Since the past election, there’s been a lot of bitter feelings and such, and I thought back to the story of Shakyamuni Buddha and the elephant. According to the story, Shakyamuni Buddha’s cousin and betrayer, Devadatta, sought to get rid of his rival, and drove a bull elephant named Nalagiri at the Buddha.
However, the Buddha was unfazed, and as it approached, he radiated peacefulness and calmed it down to the point where the elephant knelt down and submitted to the Buddha.
In times like this, I feel that we can learn a lot from the Buddha. I know a lot of people upset by the new President, and I see lots of sniping back and forth on social media, and toxicity. I try to remember the Buddha’s words against anger and resentment in the Kakacupama Sutta (MN 21 in the Pali Canon):
“Suppose that a man were to come along carrying a burning grass torch and saying, ‘With this burning grass torch I will heat up the river Ganges and make it boil.’ Now, what do you think — would he, with that burning grass torch, heat up the river Ganges and make it boil?”
“No, lord. Why is that? Because the river Ganges is deep & enormous. It’s not easy to heat it up and make it boil with a burning grass torch. The man would reap only a share of weariness & disappointment.”
“In the same way, monks, there are these five aspects of speech by which others may address you: timely or untimely, true or false, affectionate or harsh, beneficial or unbeneficial, with a mind of good-will or with inner hate. Others may address you in a timely way or an untimely way. They may address you with what is true or what is false. They may address you in an affectionate way or a harsh way. They may address you in a beneficial way or an unbeneficial way. They may address you with a mind of good-will or with inner hate. In any event, you should train yourselves: ‘Our minds will be unaffected and we will say no evil words. We will remain sympathetic to that person’s welfare, with a mind of good will, and with no inner hate. We will keep pervading him with an awareness imbued with good will and, beginning with him, we will keep pervading the all-encompassing world with an awareness imbued with good will equal to the river Ganges — abundant, expansive, immeasurable, free from hostility, free from ill will.’ That’s how you should train yourselves.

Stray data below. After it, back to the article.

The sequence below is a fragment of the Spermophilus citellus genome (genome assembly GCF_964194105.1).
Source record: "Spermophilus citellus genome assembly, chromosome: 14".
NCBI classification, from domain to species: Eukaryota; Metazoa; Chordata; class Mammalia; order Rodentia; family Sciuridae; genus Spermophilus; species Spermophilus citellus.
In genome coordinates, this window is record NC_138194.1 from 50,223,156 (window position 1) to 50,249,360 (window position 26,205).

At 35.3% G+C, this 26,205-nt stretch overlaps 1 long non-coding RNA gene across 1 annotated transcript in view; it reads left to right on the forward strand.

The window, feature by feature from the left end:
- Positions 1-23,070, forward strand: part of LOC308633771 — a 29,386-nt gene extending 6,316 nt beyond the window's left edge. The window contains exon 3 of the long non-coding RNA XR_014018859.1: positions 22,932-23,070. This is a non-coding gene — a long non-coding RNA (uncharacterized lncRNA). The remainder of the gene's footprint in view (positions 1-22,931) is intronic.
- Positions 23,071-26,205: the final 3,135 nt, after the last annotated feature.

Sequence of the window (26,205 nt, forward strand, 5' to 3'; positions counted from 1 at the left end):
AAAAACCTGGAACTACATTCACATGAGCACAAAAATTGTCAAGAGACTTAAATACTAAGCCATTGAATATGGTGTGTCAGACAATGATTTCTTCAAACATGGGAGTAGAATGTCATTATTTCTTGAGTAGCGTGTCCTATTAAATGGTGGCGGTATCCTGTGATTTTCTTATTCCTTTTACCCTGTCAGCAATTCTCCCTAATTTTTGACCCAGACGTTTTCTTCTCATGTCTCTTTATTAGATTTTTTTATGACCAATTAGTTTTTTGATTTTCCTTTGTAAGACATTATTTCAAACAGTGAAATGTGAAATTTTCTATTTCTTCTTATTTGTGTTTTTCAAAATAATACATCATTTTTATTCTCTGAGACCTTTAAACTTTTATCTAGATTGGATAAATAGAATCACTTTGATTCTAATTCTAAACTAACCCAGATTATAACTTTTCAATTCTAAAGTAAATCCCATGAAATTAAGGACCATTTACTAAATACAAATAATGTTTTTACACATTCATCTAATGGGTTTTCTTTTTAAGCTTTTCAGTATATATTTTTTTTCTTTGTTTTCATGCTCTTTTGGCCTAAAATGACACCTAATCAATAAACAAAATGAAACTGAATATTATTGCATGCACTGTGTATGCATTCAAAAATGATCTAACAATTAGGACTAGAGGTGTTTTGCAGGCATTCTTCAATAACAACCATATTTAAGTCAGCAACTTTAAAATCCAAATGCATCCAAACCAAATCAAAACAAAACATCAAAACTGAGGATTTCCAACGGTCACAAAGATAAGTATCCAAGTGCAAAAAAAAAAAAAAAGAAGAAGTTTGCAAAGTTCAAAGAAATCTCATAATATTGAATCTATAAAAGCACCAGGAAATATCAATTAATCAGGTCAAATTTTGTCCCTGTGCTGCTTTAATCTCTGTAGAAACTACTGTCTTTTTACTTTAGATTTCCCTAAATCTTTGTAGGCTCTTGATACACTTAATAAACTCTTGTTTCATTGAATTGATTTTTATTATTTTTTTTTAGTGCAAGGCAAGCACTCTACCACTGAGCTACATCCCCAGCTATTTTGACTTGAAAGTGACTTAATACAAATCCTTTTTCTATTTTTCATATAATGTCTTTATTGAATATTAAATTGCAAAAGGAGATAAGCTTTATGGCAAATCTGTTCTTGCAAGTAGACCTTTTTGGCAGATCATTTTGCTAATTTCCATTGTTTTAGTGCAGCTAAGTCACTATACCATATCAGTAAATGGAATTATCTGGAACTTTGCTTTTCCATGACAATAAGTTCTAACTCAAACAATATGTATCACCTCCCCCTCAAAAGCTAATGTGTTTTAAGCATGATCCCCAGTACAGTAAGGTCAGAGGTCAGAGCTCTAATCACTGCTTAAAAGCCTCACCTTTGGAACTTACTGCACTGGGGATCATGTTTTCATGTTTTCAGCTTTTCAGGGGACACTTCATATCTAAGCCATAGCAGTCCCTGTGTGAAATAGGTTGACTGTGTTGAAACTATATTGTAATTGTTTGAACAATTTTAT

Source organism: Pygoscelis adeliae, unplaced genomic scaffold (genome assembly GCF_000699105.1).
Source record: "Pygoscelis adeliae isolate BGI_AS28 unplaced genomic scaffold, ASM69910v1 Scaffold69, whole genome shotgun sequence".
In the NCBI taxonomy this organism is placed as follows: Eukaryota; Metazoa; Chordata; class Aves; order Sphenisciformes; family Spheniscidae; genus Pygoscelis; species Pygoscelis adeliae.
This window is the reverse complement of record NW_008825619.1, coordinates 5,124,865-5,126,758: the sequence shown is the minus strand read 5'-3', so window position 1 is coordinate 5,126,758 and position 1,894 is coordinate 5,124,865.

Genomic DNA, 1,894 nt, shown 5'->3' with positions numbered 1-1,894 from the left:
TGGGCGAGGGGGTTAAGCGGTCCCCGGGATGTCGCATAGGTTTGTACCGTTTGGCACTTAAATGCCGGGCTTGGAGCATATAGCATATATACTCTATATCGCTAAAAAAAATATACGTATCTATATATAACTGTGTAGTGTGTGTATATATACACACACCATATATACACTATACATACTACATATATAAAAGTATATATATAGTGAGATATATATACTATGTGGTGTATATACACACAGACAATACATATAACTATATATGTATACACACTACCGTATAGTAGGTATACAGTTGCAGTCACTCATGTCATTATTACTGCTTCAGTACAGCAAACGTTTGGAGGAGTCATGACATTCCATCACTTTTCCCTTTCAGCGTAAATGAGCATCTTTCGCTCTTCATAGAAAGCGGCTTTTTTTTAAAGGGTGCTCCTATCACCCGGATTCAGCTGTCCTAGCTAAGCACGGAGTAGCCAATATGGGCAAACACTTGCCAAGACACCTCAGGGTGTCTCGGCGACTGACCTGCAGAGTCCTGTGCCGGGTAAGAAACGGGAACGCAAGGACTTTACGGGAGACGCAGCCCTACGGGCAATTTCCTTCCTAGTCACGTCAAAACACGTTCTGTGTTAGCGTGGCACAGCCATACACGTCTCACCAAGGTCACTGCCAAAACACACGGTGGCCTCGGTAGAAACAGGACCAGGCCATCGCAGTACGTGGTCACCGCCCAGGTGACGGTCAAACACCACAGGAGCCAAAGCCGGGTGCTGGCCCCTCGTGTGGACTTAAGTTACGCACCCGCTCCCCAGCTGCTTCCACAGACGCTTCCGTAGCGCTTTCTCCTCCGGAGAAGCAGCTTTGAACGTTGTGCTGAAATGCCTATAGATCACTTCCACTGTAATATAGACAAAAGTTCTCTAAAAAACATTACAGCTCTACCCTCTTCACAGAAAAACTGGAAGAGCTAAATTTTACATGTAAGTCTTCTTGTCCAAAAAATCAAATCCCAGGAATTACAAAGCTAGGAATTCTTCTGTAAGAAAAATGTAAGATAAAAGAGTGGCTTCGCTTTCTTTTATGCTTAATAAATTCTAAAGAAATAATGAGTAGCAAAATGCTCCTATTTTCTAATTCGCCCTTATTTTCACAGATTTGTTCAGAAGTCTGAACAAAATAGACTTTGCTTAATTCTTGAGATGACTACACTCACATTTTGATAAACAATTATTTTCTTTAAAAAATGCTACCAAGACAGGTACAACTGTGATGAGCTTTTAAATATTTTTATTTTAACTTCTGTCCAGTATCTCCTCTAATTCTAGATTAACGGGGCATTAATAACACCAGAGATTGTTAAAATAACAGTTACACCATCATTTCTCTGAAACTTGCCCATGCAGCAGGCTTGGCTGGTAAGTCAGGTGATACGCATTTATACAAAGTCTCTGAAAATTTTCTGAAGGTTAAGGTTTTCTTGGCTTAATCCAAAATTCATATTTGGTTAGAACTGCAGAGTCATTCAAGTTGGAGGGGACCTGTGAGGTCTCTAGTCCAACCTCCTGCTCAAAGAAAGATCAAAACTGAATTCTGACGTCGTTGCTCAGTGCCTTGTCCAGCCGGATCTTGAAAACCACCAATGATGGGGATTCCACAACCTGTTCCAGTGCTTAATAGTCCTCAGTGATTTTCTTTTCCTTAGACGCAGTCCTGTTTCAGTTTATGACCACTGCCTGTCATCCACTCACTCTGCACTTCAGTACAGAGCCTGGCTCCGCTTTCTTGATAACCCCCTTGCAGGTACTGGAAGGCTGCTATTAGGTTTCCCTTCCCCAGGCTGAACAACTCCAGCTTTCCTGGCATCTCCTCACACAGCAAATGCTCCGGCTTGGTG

This isn’t meant to be complicit in some of the policies or words of the new president, but treat both political factions as sentient beings to wish them no harm. Eventually all sentient beings will become Buddhas when the conditions are right; it’s just a matter of conditions and timing.
Until then, may all beings be well, may they be free from harm.